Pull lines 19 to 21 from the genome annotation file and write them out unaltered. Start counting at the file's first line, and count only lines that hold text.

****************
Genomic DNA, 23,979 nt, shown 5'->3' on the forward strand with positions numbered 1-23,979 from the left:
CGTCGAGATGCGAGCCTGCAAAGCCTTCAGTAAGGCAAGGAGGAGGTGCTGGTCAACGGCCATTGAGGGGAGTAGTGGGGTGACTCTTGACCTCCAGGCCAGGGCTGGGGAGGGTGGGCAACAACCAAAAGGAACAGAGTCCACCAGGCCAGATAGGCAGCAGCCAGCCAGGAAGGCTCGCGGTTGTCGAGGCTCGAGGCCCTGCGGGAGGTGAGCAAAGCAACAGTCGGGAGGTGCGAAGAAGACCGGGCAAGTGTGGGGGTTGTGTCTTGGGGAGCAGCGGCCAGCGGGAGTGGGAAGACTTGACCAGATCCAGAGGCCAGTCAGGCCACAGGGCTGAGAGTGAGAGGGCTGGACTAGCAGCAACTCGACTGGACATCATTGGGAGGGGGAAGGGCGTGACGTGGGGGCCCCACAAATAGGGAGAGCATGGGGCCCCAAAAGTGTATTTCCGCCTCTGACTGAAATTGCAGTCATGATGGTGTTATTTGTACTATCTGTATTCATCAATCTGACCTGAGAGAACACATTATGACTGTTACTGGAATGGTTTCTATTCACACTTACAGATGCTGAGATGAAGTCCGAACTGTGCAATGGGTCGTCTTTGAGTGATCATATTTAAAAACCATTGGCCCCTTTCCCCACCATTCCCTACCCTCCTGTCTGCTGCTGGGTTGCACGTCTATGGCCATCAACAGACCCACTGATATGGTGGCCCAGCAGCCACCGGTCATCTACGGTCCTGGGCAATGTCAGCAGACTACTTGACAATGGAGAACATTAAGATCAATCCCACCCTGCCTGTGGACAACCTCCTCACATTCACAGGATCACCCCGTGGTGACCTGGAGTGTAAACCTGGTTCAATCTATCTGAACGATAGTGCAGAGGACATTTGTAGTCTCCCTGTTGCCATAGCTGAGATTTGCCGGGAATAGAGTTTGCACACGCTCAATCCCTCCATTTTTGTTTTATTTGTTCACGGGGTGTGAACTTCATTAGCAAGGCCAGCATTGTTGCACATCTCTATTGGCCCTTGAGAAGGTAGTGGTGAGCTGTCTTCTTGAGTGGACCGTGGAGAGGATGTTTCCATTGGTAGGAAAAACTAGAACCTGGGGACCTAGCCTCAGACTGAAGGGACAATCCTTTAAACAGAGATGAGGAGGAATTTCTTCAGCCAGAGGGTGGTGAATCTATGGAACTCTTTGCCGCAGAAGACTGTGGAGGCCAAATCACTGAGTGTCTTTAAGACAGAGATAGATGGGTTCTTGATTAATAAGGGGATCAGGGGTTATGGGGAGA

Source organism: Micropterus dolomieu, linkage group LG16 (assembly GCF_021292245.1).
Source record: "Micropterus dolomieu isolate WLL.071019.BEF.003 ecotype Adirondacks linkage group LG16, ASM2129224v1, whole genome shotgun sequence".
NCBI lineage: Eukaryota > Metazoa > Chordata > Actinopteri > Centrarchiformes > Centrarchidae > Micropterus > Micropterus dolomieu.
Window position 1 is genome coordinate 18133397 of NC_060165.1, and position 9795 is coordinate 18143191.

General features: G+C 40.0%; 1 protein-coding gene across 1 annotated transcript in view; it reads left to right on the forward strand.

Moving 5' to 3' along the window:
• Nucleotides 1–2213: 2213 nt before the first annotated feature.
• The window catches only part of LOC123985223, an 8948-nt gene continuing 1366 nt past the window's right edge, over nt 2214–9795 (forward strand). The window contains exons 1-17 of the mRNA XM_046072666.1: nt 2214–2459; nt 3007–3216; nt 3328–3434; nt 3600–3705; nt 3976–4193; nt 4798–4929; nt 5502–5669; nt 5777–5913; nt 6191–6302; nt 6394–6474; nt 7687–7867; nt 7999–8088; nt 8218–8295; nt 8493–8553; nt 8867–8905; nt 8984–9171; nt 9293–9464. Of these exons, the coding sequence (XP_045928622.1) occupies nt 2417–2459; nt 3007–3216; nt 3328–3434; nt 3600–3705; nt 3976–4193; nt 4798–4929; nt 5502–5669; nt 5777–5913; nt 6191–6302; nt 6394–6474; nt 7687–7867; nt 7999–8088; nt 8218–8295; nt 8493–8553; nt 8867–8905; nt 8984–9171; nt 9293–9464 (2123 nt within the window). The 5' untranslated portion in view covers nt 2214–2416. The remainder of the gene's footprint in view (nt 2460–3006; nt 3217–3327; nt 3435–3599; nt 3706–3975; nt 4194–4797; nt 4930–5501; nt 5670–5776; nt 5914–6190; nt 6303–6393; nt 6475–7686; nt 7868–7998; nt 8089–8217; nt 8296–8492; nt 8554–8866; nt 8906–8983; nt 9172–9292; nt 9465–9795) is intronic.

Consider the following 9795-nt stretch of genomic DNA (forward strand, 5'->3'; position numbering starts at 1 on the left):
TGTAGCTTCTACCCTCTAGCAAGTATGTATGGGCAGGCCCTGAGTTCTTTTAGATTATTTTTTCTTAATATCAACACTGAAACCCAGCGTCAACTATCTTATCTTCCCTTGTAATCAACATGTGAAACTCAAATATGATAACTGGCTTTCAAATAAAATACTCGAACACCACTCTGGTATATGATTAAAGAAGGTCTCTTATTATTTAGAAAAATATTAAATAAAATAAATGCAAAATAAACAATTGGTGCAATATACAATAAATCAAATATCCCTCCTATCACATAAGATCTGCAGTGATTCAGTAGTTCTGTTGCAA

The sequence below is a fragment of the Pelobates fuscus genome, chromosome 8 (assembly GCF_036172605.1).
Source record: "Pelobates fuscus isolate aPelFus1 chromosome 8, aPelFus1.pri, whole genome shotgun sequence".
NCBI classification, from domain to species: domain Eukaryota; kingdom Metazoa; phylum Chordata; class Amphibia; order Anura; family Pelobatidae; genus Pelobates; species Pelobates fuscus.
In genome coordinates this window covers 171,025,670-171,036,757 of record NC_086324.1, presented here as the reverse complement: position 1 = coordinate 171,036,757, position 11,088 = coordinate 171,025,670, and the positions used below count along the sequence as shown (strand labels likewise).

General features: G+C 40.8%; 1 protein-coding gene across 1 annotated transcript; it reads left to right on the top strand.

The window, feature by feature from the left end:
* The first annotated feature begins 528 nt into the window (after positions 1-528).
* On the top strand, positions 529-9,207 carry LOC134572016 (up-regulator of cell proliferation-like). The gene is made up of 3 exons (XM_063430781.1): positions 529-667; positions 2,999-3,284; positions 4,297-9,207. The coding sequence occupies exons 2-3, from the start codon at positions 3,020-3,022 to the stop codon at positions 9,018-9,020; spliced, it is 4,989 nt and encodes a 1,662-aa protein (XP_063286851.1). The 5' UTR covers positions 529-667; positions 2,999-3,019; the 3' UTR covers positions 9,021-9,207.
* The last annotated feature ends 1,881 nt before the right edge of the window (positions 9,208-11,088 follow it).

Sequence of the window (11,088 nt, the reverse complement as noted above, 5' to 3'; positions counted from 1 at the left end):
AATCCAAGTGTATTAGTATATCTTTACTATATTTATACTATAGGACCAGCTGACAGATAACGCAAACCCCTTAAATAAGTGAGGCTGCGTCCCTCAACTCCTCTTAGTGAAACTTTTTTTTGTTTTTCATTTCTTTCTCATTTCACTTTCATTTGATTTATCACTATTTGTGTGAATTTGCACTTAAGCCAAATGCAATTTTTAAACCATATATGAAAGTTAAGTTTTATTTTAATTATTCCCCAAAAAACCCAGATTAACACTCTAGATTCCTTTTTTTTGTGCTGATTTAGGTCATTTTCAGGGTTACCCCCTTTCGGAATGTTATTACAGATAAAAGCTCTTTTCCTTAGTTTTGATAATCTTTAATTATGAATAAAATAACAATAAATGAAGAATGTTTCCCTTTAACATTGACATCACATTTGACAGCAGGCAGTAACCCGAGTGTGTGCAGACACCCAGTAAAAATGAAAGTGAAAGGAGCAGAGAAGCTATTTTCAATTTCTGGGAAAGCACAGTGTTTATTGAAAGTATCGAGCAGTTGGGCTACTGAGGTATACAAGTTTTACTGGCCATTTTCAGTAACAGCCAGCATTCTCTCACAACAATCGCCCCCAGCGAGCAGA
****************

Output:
* The first annotated feature begins 528 nt into the window (after positions 1-528).
* On the top strand, positions 529-9,207 carry LOC134572016 (up-regulator of cell proliferation-like). The gene is made up of 3 exons (XM_063430781.1): positions 529-667; positions 2,999-3,284; positions 4,297-9,207. The coding sequence occupies exons 2-3, from the start codon at positions 3,020-3,022 to the stop codon at positions 9,018-9,020; spliced, it is 4,989 nt and encodes a 1,662-aa protein (XP_063286851.1). The 5' UTR covers positions 529-667; positions 2,999-3,019; the 3' UTR covers positions 9,021-9,207.
* The last annotated feature ends 1,881 nt before the right edge of the window (positions 9,208-11,088 follow it).